Houston’s narrative is full of oddballs, many of them brilliant, some of them brilliant and insufferable. I could have read an entire book about the 1946 computing competition between Pvt. Tom Wood, who used a calculator, and Kiyoshi “The Hands” Matsuzake, who employed a Japanese abacus called the soroban (in case you’re reading this, Christopher Nolan: Let’s talk). I had no idea that the very notion of the algorithm comes from the ninth-century Arabic scholar al-Khwarizmi, or that there were two slide rules aboard the Enola Gay as it flew toward Hiroshima. Buzz Aldrin also carried a slide rule aboard the Apollo 11; it sold at auction for $77,675.
There are thorny stretches in “Empire of the Sum.” It is, after all, a book about math. On some level, you just have to accept that some of Houston’s references — to Boolean logic, or geometric progression — may be beyond your grasp. Then again, I don’t read to master everything, but, rather, to learn something.
I do wish that, once in a while, Houston climbed to a higher altitude, leaving behind the details of computational innovation to ask what all that innovation was for. The course of technological progress has had downsides we are coming to recognize ever more clearly; the calculator’s journey limns many of those concerns.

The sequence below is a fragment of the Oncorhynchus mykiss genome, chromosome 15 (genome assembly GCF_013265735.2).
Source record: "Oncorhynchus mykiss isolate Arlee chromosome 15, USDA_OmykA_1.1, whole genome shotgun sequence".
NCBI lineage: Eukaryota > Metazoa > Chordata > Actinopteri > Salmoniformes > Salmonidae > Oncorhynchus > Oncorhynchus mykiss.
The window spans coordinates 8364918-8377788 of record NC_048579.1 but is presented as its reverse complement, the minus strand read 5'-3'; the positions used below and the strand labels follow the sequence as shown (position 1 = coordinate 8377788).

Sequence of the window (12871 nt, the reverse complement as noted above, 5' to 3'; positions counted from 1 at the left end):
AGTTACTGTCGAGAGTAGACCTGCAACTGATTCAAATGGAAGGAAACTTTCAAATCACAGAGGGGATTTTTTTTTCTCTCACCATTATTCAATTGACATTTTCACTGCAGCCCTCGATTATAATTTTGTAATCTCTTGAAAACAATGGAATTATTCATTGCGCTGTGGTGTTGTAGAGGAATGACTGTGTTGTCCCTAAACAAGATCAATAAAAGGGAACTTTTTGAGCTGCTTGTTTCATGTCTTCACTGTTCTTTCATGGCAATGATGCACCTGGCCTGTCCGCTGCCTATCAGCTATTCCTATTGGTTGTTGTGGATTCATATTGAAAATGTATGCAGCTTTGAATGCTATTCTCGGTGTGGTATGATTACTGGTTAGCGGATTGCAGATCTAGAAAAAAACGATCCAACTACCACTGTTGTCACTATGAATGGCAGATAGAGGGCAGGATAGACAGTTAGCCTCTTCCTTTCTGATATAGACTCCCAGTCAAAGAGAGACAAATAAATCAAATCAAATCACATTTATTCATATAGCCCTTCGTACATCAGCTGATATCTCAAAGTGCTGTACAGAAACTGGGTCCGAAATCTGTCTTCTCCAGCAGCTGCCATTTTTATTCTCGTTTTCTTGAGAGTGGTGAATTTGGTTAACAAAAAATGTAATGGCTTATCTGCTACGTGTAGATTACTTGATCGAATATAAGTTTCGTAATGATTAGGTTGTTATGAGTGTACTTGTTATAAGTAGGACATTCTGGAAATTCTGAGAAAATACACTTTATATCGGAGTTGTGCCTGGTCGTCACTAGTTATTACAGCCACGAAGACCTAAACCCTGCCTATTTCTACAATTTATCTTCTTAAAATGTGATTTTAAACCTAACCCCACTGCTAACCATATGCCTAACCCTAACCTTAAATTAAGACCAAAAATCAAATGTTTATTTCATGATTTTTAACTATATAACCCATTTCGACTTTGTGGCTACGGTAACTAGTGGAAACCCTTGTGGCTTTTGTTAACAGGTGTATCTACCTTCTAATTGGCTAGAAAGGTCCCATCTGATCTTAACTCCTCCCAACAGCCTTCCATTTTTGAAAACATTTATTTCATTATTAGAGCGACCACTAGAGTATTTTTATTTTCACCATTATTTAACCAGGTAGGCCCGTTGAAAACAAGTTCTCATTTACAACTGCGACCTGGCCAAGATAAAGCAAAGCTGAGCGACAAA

Even before the advent of artificial intelligence programs like ChatGPT, which will allegedly vanquish the burden of mathematical thinking once and for all, the discipline had succumbed to a technology it helped pioneer: the computer. “Which system will people turn to most often to balance their checkbooks or calculate the trajectory of a missile? Only time will tell,” this newspaper wondered in 1997, by which time calculator sales were already falling from the apex of 61.6 million units bought in 1989.
Today, a service called Matheo Pro promises to solve any math problem, “24/7”: All you have to do is take a screenshot of your algebra homework or engineering query and send it along. “Imagine having more free time to do what you love,” says the ad copy. “Leave your math task to our experts.” The obvious implication here is that no sane person could love math enough to sacrifice said free time for its sake. Calculators were supposed to alleviate tedium, too; computers are just better at it — even if they have created plenty of tedium of their own.